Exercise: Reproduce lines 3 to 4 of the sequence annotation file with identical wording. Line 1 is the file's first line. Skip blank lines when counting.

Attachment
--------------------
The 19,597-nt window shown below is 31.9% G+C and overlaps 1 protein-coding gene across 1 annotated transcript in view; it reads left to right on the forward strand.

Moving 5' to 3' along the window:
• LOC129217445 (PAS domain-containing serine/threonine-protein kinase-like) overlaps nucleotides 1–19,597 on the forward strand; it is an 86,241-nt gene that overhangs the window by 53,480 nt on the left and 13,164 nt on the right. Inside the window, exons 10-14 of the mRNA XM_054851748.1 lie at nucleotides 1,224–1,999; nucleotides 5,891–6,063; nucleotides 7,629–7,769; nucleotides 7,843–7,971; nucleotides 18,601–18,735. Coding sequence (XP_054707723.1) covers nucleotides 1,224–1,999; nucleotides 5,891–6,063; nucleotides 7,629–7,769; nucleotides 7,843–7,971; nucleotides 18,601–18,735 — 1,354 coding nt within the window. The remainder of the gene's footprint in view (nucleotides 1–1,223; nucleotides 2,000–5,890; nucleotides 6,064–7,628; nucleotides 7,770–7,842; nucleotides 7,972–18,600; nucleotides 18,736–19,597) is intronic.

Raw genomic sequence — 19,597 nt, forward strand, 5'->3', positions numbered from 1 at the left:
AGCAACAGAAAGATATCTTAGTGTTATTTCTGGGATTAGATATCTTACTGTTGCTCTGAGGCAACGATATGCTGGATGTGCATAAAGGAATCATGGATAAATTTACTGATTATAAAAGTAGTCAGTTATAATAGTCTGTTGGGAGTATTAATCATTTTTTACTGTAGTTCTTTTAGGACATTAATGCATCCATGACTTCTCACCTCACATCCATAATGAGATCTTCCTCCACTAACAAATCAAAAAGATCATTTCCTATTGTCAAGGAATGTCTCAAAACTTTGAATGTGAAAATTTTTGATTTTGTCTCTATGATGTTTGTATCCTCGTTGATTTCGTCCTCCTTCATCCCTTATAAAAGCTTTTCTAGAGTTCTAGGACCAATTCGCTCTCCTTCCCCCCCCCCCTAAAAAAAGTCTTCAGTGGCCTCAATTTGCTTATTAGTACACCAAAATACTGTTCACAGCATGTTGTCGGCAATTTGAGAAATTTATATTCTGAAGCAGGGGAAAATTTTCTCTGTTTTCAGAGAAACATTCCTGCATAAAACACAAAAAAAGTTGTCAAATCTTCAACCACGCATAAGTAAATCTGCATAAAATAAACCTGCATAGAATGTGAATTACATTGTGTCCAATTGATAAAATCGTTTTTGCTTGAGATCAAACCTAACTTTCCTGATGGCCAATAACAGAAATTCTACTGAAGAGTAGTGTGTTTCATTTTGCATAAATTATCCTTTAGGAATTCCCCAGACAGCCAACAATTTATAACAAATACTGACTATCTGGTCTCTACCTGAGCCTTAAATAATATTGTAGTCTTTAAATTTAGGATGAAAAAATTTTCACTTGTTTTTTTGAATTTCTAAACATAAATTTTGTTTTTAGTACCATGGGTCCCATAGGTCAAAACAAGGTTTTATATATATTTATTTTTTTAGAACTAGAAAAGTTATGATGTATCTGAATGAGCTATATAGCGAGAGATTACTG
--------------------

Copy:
• LOC129217445 (PAS domain-containing serine/threonine-protein kinase-like) overlaps nucleotides 1–19,597 on the forward strand; it is an 86,241-nt gene that overhangs the window by 53,480 nt on the left and 13,164 nt on the right. Inside the window, exons 10-14 of the mRNA XM_054851748.1 lie at nucleotides 1,224–1,999; nucleotides 5,891–6,063; nucleotides 7,629–7,769; nucleotides 7,843–7,971; nucleotides 18,601–18,735. Coding sequence (XP_054707723.1) covers nucleotides 1,224–1,999; nucleotides 5,891–6,063; nucleotides 7,629–7,769; nucleotides 7,843–7,971; nucleotides 18,601–18,735 — 1,354 coding nt within the window. The remainder of the gene's footprint in view (nucleotides 1–1,223; nucleotides 2,000–5,890; nucleotides 6,064–7,628; nucleotides 7,770–7,842; nucleotides 7,972–18,600; nucleotides 18,736–19,597) is intronic.

Raw genomic sequence — 19,597 nt, forward strand, 5'->3', positions numbered from 1 at the left: